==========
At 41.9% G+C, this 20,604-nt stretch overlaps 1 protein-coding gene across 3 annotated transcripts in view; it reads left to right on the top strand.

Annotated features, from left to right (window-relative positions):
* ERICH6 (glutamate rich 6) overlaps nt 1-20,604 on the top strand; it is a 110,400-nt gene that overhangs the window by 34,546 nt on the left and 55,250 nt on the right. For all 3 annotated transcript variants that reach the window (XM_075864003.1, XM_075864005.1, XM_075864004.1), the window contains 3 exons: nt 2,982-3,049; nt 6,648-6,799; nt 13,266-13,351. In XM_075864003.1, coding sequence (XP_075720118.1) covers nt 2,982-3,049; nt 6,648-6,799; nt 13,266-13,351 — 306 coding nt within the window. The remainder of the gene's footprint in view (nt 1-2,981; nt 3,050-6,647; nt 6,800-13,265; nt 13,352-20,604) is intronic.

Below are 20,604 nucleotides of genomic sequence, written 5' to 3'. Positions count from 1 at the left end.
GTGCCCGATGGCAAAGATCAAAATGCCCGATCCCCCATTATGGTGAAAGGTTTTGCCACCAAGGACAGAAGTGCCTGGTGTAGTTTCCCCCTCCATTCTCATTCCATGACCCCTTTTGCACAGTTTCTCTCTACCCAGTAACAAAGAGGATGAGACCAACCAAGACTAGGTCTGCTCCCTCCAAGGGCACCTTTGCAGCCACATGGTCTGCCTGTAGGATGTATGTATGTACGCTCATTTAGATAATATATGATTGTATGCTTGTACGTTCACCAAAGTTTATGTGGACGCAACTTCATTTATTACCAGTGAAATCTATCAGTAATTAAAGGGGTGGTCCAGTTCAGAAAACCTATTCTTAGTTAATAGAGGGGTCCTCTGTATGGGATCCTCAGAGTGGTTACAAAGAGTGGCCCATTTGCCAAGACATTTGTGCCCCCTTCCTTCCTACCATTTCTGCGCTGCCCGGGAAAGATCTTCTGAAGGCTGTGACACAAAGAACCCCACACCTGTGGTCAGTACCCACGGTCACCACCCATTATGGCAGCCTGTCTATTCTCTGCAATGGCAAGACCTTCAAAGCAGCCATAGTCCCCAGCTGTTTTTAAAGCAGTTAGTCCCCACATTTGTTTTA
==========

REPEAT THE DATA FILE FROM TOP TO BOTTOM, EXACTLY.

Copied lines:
At 41.9% G+C, this 20,604-nt stretch overlaps 1 protein-coding gene across 3 annotated transcripts in view; it reads left to right on the top strand.

Annotated features, from left to right (window-relative positions):
* ERICH6 (glutamate rich 6) overlaps nt 1-20,604 on the top strand; it is a 110,400-nt gene that overhangs the window by 34,546 nt on the left and 55,250 nt on the right. For all 3 annotated transcript variants that reach the window (XM_075864003.1, XM_075864005.1, XM_075864004.1), the window contains 3 exons: nt 2,982-3,049; nt 6,648-6,799; nt 13,266-13,351. In XM_075864003.1, coding sequence (XP_075720118.1) covers nt 2,982-3,049; nt 6,648-6,799; nt 13,266-13,351 — 306 coding nt within the window. The remainder of the gene's footprint in view (nt 1-2,981; nt 3,050-6,647; nt 6,800-13,265; nt 13,352-20,604) is intronic.

Below are 20,604 nucleotides of genomic sequence, written 5' to 3'. Positions count from 1 at the left end.
GTGCCCGATGGCAAAGATCAAAATGCCCGATCCCCCATTATGGTGAAAGGTTTTGCCACCAAGGACAGAAGTGCCTGGTGTAGTTTCCCCCTCCATTCTCATTCCATGACCCCTTTTGCACAGTTTCTCTCTACCCAGTAACAAAGAGGATGAGACCAACCAAGACTAGGTCTGCTCCCTCCAAGGGCACCTTTGCAGCCACATGGTCTGCCTGTAGGATGTATGTATGTACGCTCATTTAGATAATATATGATTGTATGCTTGTACGTTCACCAAAGTTTATGTGGACGCAACTTCATTTATTACCAGTGAAATCTATCAGTAATTAAAGGGGTGGTCCAGTTCAGAAAACCTATTCTTAGTTAATAGAGGGGTCCTCTGTATGGGATCCTCAGAGTGGTTACAAAGAGTGGCCCATTTGCCAAGACATTTGTGCCCCCTTCCTTCCTACCATTTCTGCGCTGCCCGGGAAAGATCTTCTGAAGGCTGTGACACAAAGAACCCCACACCTGTGGTCAGTACCCACGGTCACCACCCATTATGGCAGCCTGTCTATTCTCTGCAATGGCAAGACCTTCAAAGCAGCCATAGTCCCCAGCTGTTTTTAAAGCAGTTAGTCCCCACATTTGTTTTA